Why Are Maryland & Washington DC Suing President Trump? His Businesses Could Be A Problem
On Monday, the attorneys general for the state of Maryland and the District of Columbia filed suit against the president, in an unprecedented move of its kind. Why are Maryland and Washington, D.C. suing President Trump? Maryland Attorney General Brian E. Frosh and D.C. Attorney General Karl A. Racine allege Trump has committed "unprecedented constitutional violations," according to a copy of the lawsuit obtained by The Washington Post. Specifically, the attorneys general claim that the president has violated the emoluments clause of the U.S. Constitution. These are serious allegations against the president and his businesses, both domestic and foreign. Neither representatives for the president or the Trump Organization immediately responded to Romper's requests for comment.
At the heart of the lawsuit is the emoluments clause in the Constitution: So, what is it? Also called the Title of Nobility clause, it is the eighth clause that appears in Article I, Section 9 of the Constitution. Specifically:
No Title of Nobility shall be granted by the United States: And no Person holding any Office of Profit or Trust under them, shall, without the Consent of the Congress, accept of any present, Emolument, Office, or Title, of any kind whatever, from any King, Prince or foreign State.
In normal parlance, this basically says that U.S. presidents cannot accept gifts or favors from foreign governments, what with that whole "corruption" issue.
Trump refused to divest himself from his businesses when he took office, instead handing over operational control to his sons, Eric and Donald Jr. In January at Trump Tower in Manhattan, the president said in a press conference that, "They’re [his sons] not going to discuss it [the business] with me," adding, "They’re going to be running it in a very professional manner."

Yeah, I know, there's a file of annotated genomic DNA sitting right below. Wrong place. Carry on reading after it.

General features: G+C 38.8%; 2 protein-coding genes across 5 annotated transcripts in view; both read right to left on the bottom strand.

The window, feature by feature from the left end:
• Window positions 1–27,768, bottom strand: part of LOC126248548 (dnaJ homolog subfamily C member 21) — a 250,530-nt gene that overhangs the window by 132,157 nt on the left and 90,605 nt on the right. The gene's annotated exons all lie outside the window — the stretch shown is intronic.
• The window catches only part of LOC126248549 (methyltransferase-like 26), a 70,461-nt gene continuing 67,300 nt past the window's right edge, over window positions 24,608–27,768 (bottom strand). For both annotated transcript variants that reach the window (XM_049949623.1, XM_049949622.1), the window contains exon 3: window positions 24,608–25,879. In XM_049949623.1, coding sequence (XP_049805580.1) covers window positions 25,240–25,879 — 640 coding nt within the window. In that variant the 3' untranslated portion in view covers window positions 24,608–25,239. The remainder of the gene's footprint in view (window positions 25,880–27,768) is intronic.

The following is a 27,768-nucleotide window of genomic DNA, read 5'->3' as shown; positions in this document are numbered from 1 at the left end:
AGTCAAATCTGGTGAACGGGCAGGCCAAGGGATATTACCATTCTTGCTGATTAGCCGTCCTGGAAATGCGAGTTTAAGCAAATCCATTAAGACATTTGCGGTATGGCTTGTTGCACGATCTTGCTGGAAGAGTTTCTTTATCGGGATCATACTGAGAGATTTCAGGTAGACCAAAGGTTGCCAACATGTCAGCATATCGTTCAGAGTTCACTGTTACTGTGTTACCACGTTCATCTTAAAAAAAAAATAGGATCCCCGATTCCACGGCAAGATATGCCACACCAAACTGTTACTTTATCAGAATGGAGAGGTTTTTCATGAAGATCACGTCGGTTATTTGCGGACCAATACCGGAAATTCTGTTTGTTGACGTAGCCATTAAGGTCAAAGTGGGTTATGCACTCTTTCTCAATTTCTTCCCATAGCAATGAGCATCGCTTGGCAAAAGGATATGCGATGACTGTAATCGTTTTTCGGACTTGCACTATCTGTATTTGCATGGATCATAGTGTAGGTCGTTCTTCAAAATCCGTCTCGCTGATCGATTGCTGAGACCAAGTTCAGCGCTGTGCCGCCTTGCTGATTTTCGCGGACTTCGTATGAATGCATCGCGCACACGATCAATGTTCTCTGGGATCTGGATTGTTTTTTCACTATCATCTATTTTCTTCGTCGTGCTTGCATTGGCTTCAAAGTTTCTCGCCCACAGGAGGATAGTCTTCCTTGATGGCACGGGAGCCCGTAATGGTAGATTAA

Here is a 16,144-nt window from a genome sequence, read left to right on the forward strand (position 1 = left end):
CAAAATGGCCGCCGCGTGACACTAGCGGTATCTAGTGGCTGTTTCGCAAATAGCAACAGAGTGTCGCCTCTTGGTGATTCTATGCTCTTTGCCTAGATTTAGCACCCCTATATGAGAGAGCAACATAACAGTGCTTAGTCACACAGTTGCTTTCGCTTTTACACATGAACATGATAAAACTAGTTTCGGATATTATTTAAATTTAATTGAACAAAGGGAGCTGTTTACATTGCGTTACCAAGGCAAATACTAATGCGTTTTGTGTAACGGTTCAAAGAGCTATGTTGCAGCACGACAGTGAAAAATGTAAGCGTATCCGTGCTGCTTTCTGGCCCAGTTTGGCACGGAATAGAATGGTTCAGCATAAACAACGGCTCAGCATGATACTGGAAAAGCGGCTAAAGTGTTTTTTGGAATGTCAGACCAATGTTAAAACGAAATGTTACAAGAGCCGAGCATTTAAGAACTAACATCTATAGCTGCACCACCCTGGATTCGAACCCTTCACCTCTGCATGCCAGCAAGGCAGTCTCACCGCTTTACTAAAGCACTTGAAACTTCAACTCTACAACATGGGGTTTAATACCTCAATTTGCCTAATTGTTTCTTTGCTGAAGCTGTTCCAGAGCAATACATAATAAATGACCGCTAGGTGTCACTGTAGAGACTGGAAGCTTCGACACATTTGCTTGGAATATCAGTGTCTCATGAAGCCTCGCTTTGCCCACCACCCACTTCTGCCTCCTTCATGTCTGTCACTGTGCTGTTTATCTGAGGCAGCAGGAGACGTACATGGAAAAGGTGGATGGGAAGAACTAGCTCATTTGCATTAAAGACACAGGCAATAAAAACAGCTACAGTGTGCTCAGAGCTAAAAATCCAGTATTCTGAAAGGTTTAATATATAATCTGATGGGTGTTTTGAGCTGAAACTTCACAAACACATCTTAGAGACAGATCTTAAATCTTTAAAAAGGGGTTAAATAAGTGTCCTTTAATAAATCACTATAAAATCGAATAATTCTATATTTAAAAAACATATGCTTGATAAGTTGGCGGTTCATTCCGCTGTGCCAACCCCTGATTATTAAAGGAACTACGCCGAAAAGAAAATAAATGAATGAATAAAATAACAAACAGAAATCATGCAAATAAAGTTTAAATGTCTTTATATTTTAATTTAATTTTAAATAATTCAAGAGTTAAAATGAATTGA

The Maryland and D.C. attorneys general allege that because Trump has never actually gave up ownership of his businesses by divesting, he is still benefiting monetarily from his businesses, both domestically and abroad. At the crux of this particular lawsuit includes Trump International Hotel in Washington D.C., which the attorneys general allege gains an unfair advantage over other D.C. hotels because of its unique ties to the president.
It's up to a federal judge to allow the case to proceed. If the lawsuit against President Trump does move forward, there's a very good chance the plaintiffs will request copies of Trump's complete tax returns as part of the discovery process, as they can provide details about exactly from where and whom payments to Trump were made, and whether he is still benefiting financially from his business ownership while president.
Neither President Trump, the White House, nor the Trump Organization has yet issued a response to the lawsuit, and mum's the word on Trump's Twitter account about the lawsuit for now — but who knows how long that blessed silence will last.